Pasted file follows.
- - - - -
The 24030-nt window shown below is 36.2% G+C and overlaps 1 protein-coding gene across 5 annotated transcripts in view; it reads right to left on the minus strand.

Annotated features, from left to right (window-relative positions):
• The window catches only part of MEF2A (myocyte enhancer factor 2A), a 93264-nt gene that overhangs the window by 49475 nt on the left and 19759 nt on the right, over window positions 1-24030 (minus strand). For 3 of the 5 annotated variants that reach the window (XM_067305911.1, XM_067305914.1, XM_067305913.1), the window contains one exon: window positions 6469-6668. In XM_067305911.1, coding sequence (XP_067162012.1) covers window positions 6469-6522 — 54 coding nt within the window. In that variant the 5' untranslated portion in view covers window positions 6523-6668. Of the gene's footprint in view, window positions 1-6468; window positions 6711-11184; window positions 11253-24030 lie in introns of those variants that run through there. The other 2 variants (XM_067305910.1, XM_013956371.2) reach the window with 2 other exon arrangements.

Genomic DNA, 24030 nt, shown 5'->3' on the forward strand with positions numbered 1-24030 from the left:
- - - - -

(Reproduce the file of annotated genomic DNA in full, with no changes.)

The 24030-nt window shown below is 36.2% G+C and overlaps 1 protein-coding gene across 5 annotated transcripts in view; it reads right to left on the minus strand.

Annotated features, from left to right (window-relative positions):
• The window catches only part of MEF2A (myocyte enhancer factor 2A), a 93264-nt gene that overhangs the window by 49475 nt on the left and 19759 nt on the right, over window positions 1-24030 (minus strand). For 3 of the 5 annotated variants that reach the window (XM_067305911.1, XM_067305914.1, XM_067305913.1), the window contains one exon: window positions 6469-6668. In XM_067305911.1, coding sequence (XP_067162012.1) covers window positions 6469-6522 — 54 coding nt within the window. In that variant the 5' untranslated portion in view covers window positions 6523-6668. Of the gene's footprint in view, window positions 1-6468; window positions 6711-11184; window positions 11253-24030 lie in introns of those variants that run through there. The other 2 variants (XM_067305910.1, XM_013956371.2) reach the window with 2 other exon arrangements.

Genomic DNA, 24030 nt, shown 5'->3' on the forward strand with positions numbered 1-24030 from the left: